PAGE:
Common Causes for Magnesium Deficiency

70 years ago were getting an estimated 500 milligrams (mg) of magnesium from the food we ate, courtesy of the nutrient-rich soil in which it was grown. Soil quality has reduced so much for the past 60 years due to bad farming habits, deplete magnesium in the soil.Today, estimates suggest we’re only getting 150 to 300 mg a day from our food supply.

Magnesium resides in chlorophyll of plant. Very low green leave vegetables in diet, rich in calories and poor in micronutrients is a primary risk factor for magnesium deficiency.

Increasing your magnesium intake may actually go a long way toward improving your condition, or warding off insulin resistance and diabetes in the first place. In one study,5 prediabetics with the highest magnesium intake reduced their risk for blood sugar and metabolic problems by 71 percent.

A second study6 also found that higher magnesium intake reduces the risk of impaired glucose and insulin metabolism and slows progression from pre-diabetes to diabetes.

According to the authors, “Magnesium intake may be particularly beneficial in offsetting your risk of developing diabetes, if you are high risk.” The mechanism by which magnesium controls glucose and insulin homeostasis appears to involve two genes responsible for magnesium homeostasis.7

Magnesium is also required to activate tyrosine kinase, an enzyme that functions as an “on” or “off” switch in many cellular functions and is required for the proper function of your insulin receptors.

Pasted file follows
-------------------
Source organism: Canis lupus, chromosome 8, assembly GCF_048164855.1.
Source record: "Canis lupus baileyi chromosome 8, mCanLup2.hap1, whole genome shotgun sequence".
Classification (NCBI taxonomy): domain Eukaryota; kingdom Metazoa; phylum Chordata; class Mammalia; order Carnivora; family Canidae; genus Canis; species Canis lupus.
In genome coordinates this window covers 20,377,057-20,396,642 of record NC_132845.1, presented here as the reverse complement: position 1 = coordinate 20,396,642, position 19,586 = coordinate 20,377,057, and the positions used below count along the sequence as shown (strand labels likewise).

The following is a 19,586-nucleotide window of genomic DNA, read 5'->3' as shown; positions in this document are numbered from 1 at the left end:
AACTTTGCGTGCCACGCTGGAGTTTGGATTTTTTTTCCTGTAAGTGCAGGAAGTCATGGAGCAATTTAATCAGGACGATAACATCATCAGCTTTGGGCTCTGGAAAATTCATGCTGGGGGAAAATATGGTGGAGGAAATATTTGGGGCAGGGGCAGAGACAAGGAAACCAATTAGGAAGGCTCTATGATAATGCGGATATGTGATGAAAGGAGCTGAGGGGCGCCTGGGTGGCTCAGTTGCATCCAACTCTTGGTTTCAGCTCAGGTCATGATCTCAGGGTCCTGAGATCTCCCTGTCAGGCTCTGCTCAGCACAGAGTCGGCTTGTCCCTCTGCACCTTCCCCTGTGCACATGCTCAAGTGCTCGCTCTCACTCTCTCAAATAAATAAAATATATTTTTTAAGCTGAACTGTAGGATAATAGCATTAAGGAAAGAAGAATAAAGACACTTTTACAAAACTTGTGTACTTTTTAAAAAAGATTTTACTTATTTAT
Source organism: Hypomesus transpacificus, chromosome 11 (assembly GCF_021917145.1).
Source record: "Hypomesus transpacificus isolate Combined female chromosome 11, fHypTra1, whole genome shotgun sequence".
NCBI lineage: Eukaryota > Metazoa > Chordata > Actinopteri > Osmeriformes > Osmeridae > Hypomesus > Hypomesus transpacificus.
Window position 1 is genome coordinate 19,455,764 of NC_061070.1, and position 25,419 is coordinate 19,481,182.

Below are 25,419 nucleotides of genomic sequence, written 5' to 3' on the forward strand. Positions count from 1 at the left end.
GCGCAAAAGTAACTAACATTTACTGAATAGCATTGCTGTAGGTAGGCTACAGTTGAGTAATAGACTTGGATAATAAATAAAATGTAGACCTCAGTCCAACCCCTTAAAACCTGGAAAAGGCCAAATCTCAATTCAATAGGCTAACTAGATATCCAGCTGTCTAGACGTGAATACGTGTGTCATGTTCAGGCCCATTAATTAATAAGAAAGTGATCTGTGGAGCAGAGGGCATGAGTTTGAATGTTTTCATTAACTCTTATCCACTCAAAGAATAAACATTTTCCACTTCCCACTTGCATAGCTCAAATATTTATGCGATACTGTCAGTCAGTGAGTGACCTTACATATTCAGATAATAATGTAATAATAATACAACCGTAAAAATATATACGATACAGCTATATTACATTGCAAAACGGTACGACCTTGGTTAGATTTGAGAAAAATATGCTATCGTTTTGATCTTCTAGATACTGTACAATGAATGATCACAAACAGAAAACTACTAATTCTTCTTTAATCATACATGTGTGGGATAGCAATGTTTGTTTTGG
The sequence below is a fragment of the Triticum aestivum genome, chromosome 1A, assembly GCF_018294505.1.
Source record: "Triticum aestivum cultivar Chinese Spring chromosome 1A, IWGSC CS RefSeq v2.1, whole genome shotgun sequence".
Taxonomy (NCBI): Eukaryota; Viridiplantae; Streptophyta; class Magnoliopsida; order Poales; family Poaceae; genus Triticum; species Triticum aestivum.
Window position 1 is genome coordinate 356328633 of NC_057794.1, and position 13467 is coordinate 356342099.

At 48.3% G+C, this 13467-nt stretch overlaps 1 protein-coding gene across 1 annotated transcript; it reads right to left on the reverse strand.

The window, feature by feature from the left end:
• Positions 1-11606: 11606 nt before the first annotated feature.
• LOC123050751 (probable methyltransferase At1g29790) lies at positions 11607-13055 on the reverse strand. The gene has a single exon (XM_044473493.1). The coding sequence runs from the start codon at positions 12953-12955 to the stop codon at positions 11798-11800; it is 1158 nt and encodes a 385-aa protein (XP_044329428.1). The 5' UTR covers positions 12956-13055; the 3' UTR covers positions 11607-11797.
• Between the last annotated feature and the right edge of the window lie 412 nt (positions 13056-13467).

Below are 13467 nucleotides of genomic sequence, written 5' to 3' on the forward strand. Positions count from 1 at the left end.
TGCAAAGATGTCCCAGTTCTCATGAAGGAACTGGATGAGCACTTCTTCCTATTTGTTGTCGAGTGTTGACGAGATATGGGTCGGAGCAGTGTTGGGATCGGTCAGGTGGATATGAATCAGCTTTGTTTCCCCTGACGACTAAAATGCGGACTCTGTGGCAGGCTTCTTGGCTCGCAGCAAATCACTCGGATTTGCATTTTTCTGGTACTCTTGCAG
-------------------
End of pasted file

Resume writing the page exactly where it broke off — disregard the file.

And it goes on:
As noted by Dr. Dean, it’s quite possible that magnesium insufficiency is part of why health problems such as heart disease, diabetes, and high blood pressure are so prevalent these days. It may also play a role in fibromyalgia,8 magnesium deficiency is a well-recognized factor in migraines.9

Symptoms of Magnesium Deficiency

Unfortunately, there’s no lab test that will give you a truly accurate reading of your magnesium status. The reason for this is that only 1 percent of the magnesium in your body is found in your blood; 50 to 60 percent resides in your bones, and the remaining is in your soft tissues.

Since most of your magnesium is stored inside your cells and bone rather than in blood plasma, there are no satisfactory blood tests for assessing it. Hair analysis may reveal magnesium deficiency in the previous three months.

Other tests your doctor may use to evaluate your magnesium status include a 24-hour urine test or a sublingual epithelial test. Still, these can only give you an estimate of your levels, and doctors typically need to evaluate them in light of the symptoms.

Early signs of magnesium deficiency may include more frequent headaches, loss of appetite, nausea and vomiting, fatigue, or weakness. Chronic magnesium deficiency can lead to far more serious symptoms such as:

  • Abnormal heart rhythms and coronary spasms
  • Muscle cramps and contractions
  • Seizures
  • Numbness and tingling
  • Personality changes

These signs and symptoms are by no means an exhaustive list. In her book, “The Magnesium Miracle,” Dr. Carolyn Dean lists no less than 100 factors that will help you decide whether or not you might be deficient.